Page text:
Consider, briefly, Godard’s personal history. Born in Paris in 1930 into a fairly rich bourgeois family—his father, Paul, was a respected doctor, and his mother, Odile, came from one of France’s largest and most illustrious families, the Monods—Godard himself was well-educated, finishing his grade-school education at the Collège de Nyon in Switzerland in 1946, then attending the Lycée Buffon in Paris. He was also, however, quite a restless young man: at the Lycée Buffon, he found that mathematics did not interest him all that much (as he tells Colin MacCabe in MacCabe’s biography Godard: A Portrait of the Artist at Seventy, “In the Collège I thought at one time I was good at mathematics but then I discovered in Paris that to be good at mathematics you have to work, and then it was over”). Because the Monods noticed that he was failing his classes, and because he was constantly getting into trouble with stealing from relatives, the Monods eventually expelled him from the family, leaving him to fend for himself financially. Eventually he decided to study anthropology when he entered the Sorbonne in 1949—a choice of study which explains quite a bit about the documentary-like thrust of many of his fiction features. Even in the Sorbonne, however, he was still getting more of an education in a different subject—cinema—at the Cinémathèque and at Parisian ciné-clubs. Paris was the prime place to be to get one’s fill of world cinema, past and present, and Godard was among a band of cinema enthusiasts (François Truffaut, Jacques Rivette, Claude Chabrol were some of the others) who, in the 1950s, under the tutelage of trailblazing film critic and theorist André Bazin, formed the groundbreaking arts magazine Cahiers du cinéma in the spirit of elevating cinema—formerly considered at best a repository of elegant but insubstantial entertainment by many—to an art form worth taking seriously. From there, Godard and his fellow Cahiers writers decided to put their theories into practice by making films themselves.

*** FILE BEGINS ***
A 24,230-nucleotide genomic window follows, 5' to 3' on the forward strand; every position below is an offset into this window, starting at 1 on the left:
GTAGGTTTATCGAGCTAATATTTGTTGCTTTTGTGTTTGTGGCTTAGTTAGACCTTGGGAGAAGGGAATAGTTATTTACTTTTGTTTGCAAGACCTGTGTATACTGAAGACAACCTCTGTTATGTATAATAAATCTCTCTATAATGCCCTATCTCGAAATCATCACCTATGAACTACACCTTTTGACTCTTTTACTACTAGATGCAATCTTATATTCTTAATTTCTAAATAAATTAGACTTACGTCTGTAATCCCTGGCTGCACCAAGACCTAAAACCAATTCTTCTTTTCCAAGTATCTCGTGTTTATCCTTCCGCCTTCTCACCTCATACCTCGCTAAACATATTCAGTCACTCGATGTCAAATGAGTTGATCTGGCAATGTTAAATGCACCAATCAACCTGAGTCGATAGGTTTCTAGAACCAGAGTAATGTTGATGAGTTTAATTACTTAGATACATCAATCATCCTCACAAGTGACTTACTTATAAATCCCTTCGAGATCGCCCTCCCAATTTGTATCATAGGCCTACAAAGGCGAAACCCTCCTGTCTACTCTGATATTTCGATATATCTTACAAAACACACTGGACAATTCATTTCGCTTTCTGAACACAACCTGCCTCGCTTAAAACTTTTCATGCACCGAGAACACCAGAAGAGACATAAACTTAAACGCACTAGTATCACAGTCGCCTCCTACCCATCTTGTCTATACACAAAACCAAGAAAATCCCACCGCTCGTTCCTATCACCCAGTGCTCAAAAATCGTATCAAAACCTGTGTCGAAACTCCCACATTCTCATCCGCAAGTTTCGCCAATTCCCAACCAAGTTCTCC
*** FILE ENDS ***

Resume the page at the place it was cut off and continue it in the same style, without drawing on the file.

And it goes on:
The important thing to note here is that Godard was born and raised in a bourgeois society that prized a high level of education above all, and also one which espoused, at least in a few people, an idealism about the power of cinema that spilled over onto print and celluloid and eventually changed not only ways in which movies are made, but also ways in which we perceive movies. MacCabe sums up where Godard was coming from with his deconstructionist angle by emphasizing Godard’s study of anthropology, particularly the work of Claude Lévi-Strauss, who he says “was to demonstrate most effectively the claims of anthropology both to the other human science and to the more general culture.” MacCabe furthermore says:

“Over the next twenty years Lévi-Strauss’s thought was to affect fundamentally figures as diverse as Lacan, Barthes and Derrida and to give birth in the mid-sixties to “the structuralist revolution.” However, its most important claim, and the claim which generated such heat in the sixties and seventies was that Western culture, both in its contemporary reality and in its canonical works of art, needed to be analysed in just the same way and with just the same distance as any other culture.”

Perhaps, thus, one can see Godard’s films, broadly speaking, as cultural analyses of all sorts of cultures: political culture, French popular culture, and film culture. And, considering Godard’s popularity in France, one can surmise that the French take this kind of analysis in a film seriously—arguably more seriously than many American audiences do.